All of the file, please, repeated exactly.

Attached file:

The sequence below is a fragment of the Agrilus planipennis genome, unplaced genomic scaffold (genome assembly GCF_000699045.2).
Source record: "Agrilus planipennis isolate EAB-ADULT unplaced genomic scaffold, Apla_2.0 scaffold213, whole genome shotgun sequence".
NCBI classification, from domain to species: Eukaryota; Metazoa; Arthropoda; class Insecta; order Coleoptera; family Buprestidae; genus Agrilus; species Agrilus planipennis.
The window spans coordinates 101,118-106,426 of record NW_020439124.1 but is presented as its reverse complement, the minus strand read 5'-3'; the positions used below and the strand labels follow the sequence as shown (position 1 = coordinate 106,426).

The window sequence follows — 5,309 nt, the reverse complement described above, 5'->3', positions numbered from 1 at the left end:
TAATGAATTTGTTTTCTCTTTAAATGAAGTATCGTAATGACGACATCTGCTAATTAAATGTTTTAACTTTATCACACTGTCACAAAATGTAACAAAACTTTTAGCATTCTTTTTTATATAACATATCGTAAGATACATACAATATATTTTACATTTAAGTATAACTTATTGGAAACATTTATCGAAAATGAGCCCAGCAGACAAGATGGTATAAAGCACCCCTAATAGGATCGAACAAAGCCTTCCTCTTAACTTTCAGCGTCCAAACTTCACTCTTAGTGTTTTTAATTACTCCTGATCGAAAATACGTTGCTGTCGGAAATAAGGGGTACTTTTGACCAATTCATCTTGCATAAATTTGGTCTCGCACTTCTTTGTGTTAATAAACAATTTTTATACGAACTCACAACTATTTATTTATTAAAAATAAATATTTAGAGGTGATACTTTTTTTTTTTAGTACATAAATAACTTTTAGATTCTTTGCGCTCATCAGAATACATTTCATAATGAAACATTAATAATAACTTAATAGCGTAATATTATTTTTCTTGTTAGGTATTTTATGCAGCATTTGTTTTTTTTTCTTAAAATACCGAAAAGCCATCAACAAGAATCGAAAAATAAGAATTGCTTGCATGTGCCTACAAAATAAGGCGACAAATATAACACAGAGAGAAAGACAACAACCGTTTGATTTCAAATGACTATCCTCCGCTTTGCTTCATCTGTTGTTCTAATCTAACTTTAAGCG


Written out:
The sequence below is a fragment of the Agrilus planipennis genome, unplaced genomic scaffold (genome assembly GCF_000699045.2).
Source record: "Agrilus planipennis isolate EAB-ADULT unplaced genomic scaffold, Apla_2.0 scaffold213, whole genome shotgun sequence".
NCBI classification, from domain to species: Eukaryota; Metazoa; Arthropoda; class Insecta; order Coleoptera; family Buprestidae; genus Agrilus; species Agrilus planipennis.
The window spans coordinates 101,118-106,426 of record NW_020439124.1 but is presented as its reverse complement, the minus strand read 5'-3'; the positions used below and the strand labels follow the sequence as shown (position 1 = coordinate 106,426).

The window sequence follows — 5,309 nt, the reverse complement described above, 5'->3', positions numbered from 1 at the left end:
TAATGAATTTGTTTTCTCTTTAAATGAAGTATCGTAATGACGACATCTGCTAATTAAATGTTTTAACTTTATCACACTGTCACAAAATGTAACAAAACTTTTAGCATTCTTTTTTATATAACATATCGTAAGATACATACAATATATTTTACATTTAAGTATAACTTATTGGAAACATTTATCGAAAATGAGCCCAGCAGACAAGATGGTATAAAGCACCCCTAATAGGATCGAACAAAGCCTTCCTCTTAACTTTCAGCGTCCAAACTTCACTCTTAGTGTTTTTAATTACTCCTGATCGAAAATACGTTGCTGTCGGAAATAAGGGGTACTTTTGACCAATTCATCTTGCATAAATTTGGTCTCGCACTTCTTTGTGTTAATAAACAATTTTTATACGAACTCACAACTATTTATTTATTAAAAATAAATATTTAGAGGTGATACTTTTTTTTTTTAGTACATAAATAACTTTTAGATTCTTTGCGCTCATCAGAATACATTTCATAATGAAACATTAATAATAACTTAATAGCGTAATATTATTTTTCTTGTTAGGTATTTTATGCAGCATTTGTTTTTTTTTCTTAAAATACCGAAAAGCCATCAACAAGAATCGAAAAATAAGAATTGCTTGCATGTGCCTACAAAATAAGGCGACAAATATAACACAGAGAGAAAGACAACAACCGTTTGATTTCAAATGACTATCCTCCGCTTTGCTTCATCTGTTGTTCTAATCTAACTTTAAGCG